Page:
to that period little is but now thought, and even yet three years more
had to run by, and the discreet age of forty-six had to be reached,
before he was placed at the Foreign Office, in the administration of
which department he will, I think, be best known in history.



CHAPTER III.

SECRETARY AT WAR, WITH SEAT IN THE CABINET.


It is a great thing to be a Cabinet Minister. Every man when he begins a
life of politics feels that. He feels it when he gets into Parliament,
and when he joins a Government in some subordinate office. It is the
goal to which his hopes aspire, and the success to which his ambition
ventures to look. The young politician hardly expects to be Prime
Minister, but he does, within his own bosom, think it possible that he
may achieve an entrance within those doors which enclose that mysterious
entity which we call the Cabinet. The Cabinet is essentially English in
its abnormal constitution, having grown to its present enormous
responsibility without any written rules or defined powers. There is
nothing to prescribe its numbers, which do indeed vary very greatly; nor
indeed is there any law requiring that this or that officer of the
Government should be a member of it,--as there is no law by which its
very existence is made necessary. It is considered essential that the
Chancellor and the Secretaries of State should be of the Cabinet, but we
have no law which would be broken were it to be completed without them.
But it is understood by all men that the governing of the country is in
the hands of a small junta of individuals who form the Cabinet, and it
is equally well understood that all members of the Government who are
not in the Cabinet are responsible for nothing beyond the proper
performances of their own official duties; though they, too, are bound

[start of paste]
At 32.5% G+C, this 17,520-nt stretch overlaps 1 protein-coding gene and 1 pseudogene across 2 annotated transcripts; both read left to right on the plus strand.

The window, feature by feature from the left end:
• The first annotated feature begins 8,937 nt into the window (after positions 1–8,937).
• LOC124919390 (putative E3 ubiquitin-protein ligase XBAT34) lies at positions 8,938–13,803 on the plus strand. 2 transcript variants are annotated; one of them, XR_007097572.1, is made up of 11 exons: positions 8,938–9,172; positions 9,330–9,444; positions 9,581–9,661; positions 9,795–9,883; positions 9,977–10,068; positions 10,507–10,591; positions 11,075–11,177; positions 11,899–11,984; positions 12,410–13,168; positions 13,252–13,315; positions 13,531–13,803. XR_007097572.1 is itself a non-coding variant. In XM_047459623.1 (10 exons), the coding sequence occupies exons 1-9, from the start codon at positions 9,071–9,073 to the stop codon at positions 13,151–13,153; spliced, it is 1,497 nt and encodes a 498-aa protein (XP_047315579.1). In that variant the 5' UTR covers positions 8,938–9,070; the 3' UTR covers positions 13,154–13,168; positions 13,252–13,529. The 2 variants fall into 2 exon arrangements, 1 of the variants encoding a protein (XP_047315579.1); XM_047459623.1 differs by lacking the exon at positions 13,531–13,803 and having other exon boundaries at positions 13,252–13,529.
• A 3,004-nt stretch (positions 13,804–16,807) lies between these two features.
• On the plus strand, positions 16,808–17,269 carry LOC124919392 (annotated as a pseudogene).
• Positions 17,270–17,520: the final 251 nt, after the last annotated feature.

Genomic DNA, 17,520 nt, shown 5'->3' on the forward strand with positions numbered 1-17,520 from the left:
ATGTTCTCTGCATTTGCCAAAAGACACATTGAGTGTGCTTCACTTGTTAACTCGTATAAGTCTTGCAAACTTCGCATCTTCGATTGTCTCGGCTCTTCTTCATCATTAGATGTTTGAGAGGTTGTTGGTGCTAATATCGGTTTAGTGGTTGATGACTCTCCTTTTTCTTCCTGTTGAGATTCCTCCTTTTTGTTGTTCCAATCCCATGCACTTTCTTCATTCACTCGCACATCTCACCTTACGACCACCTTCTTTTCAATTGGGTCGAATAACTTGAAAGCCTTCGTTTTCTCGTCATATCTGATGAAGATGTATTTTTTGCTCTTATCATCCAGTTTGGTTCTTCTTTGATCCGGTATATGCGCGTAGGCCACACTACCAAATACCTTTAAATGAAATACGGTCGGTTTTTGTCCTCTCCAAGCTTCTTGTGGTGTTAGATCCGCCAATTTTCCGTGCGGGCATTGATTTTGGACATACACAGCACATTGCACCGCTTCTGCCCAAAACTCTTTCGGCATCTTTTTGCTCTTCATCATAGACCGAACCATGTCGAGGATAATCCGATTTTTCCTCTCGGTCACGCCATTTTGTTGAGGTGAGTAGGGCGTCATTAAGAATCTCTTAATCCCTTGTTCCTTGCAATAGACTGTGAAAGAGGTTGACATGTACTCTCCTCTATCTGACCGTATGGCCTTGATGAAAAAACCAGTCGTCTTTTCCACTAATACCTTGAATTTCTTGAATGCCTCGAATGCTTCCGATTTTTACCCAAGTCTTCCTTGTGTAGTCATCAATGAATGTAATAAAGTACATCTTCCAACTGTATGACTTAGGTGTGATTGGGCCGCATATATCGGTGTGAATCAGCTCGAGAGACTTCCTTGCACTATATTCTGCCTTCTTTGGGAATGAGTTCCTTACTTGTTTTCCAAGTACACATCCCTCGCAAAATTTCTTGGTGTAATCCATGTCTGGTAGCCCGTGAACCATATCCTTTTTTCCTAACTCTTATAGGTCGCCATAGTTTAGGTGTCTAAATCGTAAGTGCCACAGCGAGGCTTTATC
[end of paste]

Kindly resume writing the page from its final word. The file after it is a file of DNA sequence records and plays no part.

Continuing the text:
to resign when their betters resign, and are bound also to support their
betters by parliamentary aid and judicious backing in all but the very
few matters which are regarded as “open questions.” In fact, the Cabinet
Minister is a governing power, and the Minister not in the Cabinet is
simply the servant of the Premier. It is therefore undoubtedly the
ambition of every political servant of his country to make good his
claim to a seat in the Cabinet. And although there may now be some
little advance in the thorough distinction of the two places since the
days in which Lord Palmerston was first enlisted as a servant of the
Crown, rather more than seventy years ago, yet even then the feeling as
to the power of the Cabinet Minister existed as it does now. It has been
told how, in 1809, Mr. Percival offered to make Lord Palmerston
Chancellor of the Exchequer. “Annexed to this office he offered a seat
in the Cabinet, if I chose it,” he said in a letter to Lord Malmesbury,
asking for advice. “And he thought it better I should have it. I, of
course, expressed to him how much honoured I felt by this very
flattering proof of the good opinion he was pleased to entertain of me;
but also my great fears that I should find myself wholly incompetent for
the situation, both from my inexperience in the details of matters of
finance, and my want of practice in public speaking.” From this we see
how much surprised Lord Palmerston had himself been by the offer. But
with that wonderful reliance on his own power which always marked him,
and which was as conspicuous when he doubted his power as when he
relied on it, he declined the offer. And he added, “A bad speech,
though tolerated in any person not in a responsible situation, would
make a Chancellor of the Exchequer exceedingly ridiculous, particularly
if his friends could not set off against his bad oratory a great
knowledge and capacity for business.” Actuated by these reasons, Lord
Palmerston declined the offer, and then came into office simply as
Secretary at War without a seat in the Cabinet. His self-diffidence was
repaid by sixteen years of comparative exclusion. Mr. Percival had been
murdered, and Lord Liverpool, who became Prime Minister in Mr.
Percival’s place, had either thought less of Lord Palmerston or had been
thought less of by him. The fact probably was that as Palmerston grew in
years he had learned to discard many of the ideas of Toryism, and that